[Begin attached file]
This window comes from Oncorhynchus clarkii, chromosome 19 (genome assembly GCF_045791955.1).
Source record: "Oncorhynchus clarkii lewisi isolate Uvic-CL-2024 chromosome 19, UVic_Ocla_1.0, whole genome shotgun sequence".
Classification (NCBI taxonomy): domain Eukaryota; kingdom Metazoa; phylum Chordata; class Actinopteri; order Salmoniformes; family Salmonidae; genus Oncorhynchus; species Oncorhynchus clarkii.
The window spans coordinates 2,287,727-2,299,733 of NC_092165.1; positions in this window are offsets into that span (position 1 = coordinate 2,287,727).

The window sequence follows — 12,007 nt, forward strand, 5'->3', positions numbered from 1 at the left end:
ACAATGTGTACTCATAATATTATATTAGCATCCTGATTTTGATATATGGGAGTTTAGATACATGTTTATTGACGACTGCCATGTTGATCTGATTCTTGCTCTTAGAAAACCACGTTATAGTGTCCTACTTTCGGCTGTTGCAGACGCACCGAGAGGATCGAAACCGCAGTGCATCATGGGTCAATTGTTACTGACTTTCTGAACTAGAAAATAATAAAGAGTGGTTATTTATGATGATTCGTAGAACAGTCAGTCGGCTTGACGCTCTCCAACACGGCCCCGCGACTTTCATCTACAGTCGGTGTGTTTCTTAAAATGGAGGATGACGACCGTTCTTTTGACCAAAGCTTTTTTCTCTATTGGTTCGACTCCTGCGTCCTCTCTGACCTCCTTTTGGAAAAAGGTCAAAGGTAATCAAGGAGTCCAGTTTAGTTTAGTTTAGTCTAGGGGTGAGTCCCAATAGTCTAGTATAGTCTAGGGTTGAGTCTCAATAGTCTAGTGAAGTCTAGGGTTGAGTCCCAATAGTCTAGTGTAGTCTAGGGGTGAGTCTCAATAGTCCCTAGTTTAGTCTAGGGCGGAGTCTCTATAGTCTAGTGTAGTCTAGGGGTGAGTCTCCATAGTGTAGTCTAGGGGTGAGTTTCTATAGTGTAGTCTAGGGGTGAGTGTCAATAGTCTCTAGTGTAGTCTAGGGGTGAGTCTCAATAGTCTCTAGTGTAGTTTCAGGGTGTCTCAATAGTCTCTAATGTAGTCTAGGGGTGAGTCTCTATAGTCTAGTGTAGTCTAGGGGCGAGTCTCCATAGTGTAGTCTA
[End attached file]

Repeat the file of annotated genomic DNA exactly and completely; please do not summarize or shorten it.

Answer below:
This window comes from Oncorhynchus clarkii, chromosome 19 (genome assembly GCF_045791955.1).
Source record: "Oncorhynchus clarkii lewisi isolate Uvic-CL-2024 chromosome 19, UVic_Ocla_1.0, whole genome shotgun sequence".
Classification (NCBI taxonomy): domain Eukaryota; kingdom Metazoa; phylum Chordata; class Actinopteri; order Salmoniformes; family Salmonidae; genus Oncorhynchus; species Oncorhynchus clarkii.
The window spans coordinates 2,287,727-2,299,733 of NC_092165.1; positions in this window are offsets into that span (position 1 = coordinate 2,287,727).

The window sequence follows — 12,007 nt, forward strand, 5'->3', positions numbered from 1 at the left end:
ACAATGTGTACTCATAATATTATATTAGCATCCTGATTTTGATATATGGGAGTTTAGATACATGTTTATTGACGACTGCCATGTTGATCTGATTCTTGCTCTTAGAAAACCACGTTATAGTGTCCTACTTTCGGCTGTTGCAGACGCACCGAGAGGATCGAAACCGCAGTGCATCATGGGTCAATTGTTACTGACTTTCTGAACTAGAAAATAATAAAGAGTGGTTATTTATGATGATTCGTAGAACAGTCAGTCGGCTTGACGCTCTCCAACACGGCCCCGCGACTTTCATCTACAGTCGGTGTGTTTCTTAAAATGGAGGATGACGACCGTTCTTTTGACCAAAGCTTTTTTCTCTATTGGTTCGACTCCTGCGTCCTCTCTGACCTCCTTTTGGAAAAAGGTCAAAGGTAATCAAGGAGTCCAGTTTAGTTTAGTTTAGTCTAGGGGTGAGTCCCAATAGTCTAGTATAGTCTAGGGTTGAGTCTCAATAGTCTAGTGAAGTCTAGGGTTGAGTCCCAATAGTCTAGTGTAGTCTAGGGGTGAGTCTCAATAGTCCCTAGTTTAGTCTAGGGCGGAGTCTCTATAGTCTAGTGTAGTCTAGGGGTGAGTCTCCATAGTGTAGTCTAGGGGTGAGTTTCTATAGTGTAGTCTAGGGGTGAGTGTCAATAGTCTCTAGTGTAGTCTAGGGGTGAGTCTCAATAGTCTCTAGTGTAGTTTCAGGGTGTCTCAATAGTCTCTAATGTAGTCTAGGGGTGAGTCTCTATAGTCTAGTGTAGTCTAGGGGCGAGTCTCCATAGTGTAGTCTA